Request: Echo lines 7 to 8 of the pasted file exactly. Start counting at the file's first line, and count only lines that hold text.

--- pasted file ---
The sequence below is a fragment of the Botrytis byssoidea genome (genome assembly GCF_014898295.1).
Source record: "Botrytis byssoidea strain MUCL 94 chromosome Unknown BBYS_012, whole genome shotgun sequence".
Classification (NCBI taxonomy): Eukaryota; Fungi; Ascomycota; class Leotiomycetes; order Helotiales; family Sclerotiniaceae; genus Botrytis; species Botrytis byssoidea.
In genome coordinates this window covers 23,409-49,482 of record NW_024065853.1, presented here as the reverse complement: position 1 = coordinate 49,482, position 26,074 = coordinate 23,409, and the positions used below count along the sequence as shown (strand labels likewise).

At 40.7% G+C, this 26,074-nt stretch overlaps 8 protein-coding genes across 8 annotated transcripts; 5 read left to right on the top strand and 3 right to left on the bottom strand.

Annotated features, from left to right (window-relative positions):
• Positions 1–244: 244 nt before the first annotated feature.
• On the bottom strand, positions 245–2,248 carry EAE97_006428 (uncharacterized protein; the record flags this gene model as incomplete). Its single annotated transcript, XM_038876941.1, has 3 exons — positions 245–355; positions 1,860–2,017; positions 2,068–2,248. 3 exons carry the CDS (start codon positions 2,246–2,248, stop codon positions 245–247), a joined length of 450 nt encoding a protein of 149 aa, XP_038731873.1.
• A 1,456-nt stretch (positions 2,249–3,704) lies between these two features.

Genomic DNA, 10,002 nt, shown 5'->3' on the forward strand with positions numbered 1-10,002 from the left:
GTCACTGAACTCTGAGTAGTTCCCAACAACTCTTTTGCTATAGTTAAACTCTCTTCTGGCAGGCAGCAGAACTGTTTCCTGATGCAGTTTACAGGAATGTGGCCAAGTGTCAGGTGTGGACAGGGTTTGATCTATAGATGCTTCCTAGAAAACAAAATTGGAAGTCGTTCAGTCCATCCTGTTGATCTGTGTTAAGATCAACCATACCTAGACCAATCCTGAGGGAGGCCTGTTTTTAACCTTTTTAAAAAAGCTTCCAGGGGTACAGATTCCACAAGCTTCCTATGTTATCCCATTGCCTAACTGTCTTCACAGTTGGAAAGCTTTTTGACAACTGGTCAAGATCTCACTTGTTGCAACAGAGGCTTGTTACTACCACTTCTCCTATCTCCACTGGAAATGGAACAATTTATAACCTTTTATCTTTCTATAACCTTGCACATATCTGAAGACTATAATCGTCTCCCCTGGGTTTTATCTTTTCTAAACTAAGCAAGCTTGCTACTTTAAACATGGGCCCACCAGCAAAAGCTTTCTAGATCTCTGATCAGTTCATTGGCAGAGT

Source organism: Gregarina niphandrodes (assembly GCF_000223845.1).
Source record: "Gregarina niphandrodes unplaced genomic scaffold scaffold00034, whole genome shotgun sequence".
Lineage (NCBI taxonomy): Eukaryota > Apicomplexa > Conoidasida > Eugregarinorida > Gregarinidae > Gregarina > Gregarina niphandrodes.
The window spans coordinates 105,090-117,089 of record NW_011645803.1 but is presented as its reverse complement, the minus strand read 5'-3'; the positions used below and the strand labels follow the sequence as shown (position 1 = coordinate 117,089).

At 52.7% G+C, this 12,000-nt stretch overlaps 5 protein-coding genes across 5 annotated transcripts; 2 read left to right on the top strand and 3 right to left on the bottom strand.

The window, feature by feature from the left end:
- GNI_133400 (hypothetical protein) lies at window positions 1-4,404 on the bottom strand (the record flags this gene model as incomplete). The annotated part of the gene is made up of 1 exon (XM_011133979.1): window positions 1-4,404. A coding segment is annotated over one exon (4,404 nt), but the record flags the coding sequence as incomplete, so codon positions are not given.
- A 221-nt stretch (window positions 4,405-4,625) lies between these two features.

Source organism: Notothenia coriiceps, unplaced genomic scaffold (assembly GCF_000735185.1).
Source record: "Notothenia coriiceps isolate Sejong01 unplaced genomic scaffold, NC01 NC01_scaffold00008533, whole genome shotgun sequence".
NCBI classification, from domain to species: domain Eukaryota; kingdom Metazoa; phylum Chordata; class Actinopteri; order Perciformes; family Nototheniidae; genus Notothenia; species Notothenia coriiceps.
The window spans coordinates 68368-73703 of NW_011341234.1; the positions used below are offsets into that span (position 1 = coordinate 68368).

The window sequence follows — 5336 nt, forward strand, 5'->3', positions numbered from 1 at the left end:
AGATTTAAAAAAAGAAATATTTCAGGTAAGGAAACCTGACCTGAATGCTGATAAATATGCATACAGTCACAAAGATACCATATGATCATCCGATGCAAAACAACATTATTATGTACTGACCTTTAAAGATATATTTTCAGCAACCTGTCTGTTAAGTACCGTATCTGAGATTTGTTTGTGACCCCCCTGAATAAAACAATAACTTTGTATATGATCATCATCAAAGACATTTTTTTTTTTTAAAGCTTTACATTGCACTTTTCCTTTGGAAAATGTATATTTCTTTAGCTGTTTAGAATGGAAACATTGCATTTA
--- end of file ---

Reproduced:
• Positions 1–244: 244 nt before the first annotated feature.
• On the bottom strand, positions 245–2,248 carry EAE97_006428 (uncharacterized protein; the record flags this gene model as incomplete). Its single annotated transcript, XM_038876941.1, has 3 exons — positions 245–355; positions 1,860–2,017; positions 2,068–2,248. 3 exons carry the CDS (start codon positions 2,246–2,248, stop codon positions 245–247), a joined length of 450 nt encoding a protein of 149 aa, XP_038731873.1.